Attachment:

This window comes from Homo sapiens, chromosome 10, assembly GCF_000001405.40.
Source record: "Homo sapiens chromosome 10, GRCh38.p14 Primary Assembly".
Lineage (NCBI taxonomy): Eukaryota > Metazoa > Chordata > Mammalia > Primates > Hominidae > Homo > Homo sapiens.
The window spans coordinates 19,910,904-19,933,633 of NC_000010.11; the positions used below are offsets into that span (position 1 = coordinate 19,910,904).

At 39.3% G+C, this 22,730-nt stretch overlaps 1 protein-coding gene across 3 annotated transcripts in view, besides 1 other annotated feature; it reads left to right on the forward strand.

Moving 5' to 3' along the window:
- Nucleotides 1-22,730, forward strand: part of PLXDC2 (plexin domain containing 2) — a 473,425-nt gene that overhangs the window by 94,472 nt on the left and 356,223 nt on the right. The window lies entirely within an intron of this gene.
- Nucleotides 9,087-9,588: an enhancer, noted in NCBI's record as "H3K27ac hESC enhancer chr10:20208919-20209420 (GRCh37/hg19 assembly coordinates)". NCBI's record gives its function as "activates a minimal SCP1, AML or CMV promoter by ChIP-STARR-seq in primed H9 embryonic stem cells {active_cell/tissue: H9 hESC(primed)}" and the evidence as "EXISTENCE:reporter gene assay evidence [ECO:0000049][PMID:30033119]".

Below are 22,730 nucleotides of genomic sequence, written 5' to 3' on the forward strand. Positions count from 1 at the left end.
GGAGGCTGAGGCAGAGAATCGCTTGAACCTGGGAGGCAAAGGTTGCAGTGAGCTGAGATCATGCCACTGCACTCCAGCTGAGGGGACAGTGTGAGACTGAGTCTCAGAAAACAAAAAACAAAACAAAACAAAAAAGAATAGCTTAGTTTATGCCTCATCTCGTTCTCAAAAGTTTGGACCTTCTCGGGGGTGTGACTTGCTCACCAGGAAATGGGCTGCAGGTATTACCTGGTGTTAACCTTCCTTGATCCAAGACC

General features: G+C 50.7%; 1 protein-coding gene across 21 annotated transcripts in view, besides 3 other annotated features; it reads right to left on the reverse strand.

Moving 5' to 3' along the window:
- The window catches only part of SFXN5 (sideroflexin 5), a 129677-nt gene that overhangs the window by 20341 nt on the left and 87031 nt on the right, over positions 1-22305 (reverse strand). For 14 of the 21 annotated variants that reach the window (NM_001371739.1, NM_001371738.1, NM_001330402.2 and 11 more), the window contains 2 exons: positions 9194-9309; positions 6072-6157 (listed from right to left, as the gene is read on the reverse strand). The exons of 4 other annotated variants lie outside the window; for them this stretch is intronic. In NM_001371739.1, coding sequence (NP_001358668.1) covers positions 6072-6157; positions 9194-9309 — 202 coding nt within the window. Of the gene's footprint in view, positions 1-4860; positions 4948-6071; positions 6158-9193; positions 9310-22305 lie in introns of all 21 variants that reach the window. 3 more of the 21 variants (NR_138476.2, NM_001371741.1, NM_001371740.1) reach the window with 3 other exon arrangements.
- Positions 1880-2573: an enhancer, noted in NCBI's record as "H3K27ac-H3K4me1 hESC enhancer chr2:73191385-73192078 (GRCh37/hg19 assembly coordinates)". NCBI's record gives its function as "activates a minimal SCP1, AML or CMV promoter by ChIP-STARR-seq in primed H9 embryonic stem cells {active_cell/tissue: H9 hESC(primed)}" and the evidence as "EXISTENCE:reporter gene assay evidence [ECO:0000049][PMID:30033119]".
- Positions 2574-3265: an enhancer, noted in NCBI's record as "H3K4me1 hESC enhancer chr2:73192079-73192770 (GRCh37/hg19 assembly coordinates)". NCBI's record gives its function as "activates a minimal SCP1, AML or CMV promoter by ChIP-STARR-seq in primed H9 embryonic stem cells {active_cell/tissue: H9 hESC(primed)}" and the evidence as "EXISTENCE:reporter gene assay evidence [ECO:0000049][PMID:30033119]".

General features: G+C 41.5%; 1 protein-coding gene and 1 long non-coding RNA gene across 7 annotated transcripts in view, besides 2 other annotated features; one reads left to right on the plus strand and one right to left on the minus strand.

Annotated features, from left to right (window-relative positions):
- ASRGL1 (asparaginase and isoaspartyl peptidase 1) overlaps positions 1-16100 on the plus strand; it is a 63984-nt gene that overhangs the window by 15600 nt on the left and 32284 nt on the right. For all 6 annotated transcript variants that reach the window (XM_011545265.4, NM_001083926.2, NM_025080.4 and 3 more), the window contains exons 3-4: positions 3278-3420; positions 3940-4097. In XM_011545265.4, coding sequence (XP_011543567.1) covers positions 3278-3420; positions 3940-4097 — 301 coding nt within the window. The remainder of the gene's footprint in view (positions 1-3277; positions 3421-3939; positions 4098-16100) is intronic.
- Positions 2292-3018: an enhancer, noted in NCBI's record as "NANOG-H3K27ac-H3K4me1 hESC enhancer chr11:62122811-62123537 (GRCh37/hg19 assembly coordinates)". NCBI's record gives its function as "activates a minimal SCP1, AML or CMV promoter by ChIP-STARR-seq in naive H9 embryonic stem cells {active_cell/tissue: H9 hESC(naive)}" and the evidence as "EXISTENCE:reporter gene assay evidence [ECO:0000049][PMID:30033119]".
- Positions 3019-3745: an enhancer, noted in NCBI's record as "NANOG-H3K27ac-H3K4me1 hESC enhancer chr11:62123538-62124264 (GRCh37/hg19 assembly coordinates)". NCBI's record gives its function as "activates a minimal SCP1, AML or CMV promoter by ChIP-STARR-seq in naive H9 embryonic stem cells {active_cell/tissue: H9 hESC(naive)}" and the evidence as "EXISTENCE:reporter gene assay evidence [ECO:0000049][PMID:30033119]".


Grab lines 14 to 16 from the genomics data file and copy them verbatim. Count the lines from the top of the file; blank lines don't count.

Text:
- Positions 1880-2573: an enhancer, noted in NCBI's record as "H3K27ac-H3K4me1 hESC enhancer chr2:73191385-73192078 (GRCh37/hg19 assembly coordinates)". NCBI's record gives its function as "activates a minimal SCP1, AML or CMV promoter by ChIP-STARR-seq in primed H9 embryonic stem cells {active_cell/tissue: H9 hESC(primed)}" and the evidence as "EXISTENCE:reporter gene assay evidence [ECO:0000049][PMID:30033119]".
- Positions 2574-3265: an enhancer, noted in NCBI's record as "H3K4me1 hESC enhancer chr2:73192079-73192770 (GRCh37/hg19 assembly coordinates)". NCBI's record gives its function as "activates a minimal SCP1, AML or CMV promoter by ChIP-STARR-seq in primed H9 embryonic stem cells {active_cell/tissue: H9 hESC(primed)}" and the evidence as "EXISTENCE:reporter gene assay evidence [ECO:0000049][PMID:30033119]".

General features: G+C 41.5%; 1 protein-coding gene and 1 long non-coding RNA gene across 7 annotated transcripts in view, besides 2 other annotated features; one reads left to right on the plus strand and one right to left on the minus strand.